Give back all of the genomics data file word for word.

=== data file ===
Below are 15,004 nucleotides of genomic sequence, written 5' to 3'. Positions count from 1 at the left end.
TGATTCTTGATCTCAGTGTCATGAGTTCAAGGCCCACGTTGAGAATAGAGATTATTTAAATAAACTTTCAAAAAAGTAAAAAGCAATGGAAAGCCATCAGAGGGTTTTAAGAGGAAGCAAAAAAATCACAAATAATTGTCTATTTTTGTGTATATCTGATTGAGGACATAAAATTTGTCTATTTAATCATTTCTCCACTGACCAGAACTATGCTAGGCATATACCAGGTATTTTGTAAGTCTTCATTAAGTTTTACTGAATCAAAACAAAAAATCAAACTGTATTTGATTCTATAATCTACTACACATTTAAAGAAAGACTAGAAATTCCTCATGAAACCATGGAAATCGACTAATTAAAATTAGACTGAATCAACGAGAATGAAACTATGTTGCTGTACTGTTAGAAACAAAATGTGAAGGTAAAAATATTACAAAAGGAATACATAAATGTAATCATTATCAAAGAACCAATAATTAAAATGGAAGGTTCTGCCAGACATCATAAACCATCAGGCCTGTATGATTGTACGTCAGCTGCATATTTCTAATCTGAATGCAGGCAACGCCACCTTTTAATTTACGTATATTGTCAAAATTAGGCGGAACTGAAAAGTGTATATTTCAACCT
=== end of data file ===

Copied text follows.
Below are 15,004 nucleotides of genomic sequence, written 5' to 3'. Positions count from 1 at the left end.
TGATTCTTGATCTCAGTGTCATGAGTTCAAGGCCCACGTTGAGAATAGAGATTATTTAAATAAACTTTCAAAAAAGTAAAAAGCAATGGAAAGCCATCAGAGGGTTTTAAGAGGAAGCAAAAAAATCACAAATAATTGTCTATTTTTGTGTATATCTGATTGAGGACATAAAATTTGTCTATTTAATCATTTCTCCACTGACCAGAACTATGCTAGGCATATACCAGGTATTTTGTAAGTCTTCATTAAGTTTTACTGAATCAAAACAAAAAATCAAACTGTATTTGATTCTATAATCTACTACACATTTAAAGAAAGACTAGAAATTCCTCATGAAACCATGGAAATCGACTAATTAAAATTAGACTGAATCAACGAGAATGAAACTATGTTGCTGTACTGTTAGAAACAAAATGTGAAGGTAAAAATATTACAAAAGGAATACATAAATGTAATCATTATCAAAGAACCAATAATTAAAATGGAAGGTTCTGCCAGACATCATAAACCATCAGGCCTGTATGATTGTACGTCAGCTGCATATTTCTAATCTGAATGCAGGCAACGCCACCTTTTAATTTACGTATATTGTCAAAATTAGGCGGAACTGAAAAGTGTATATTTCAACCT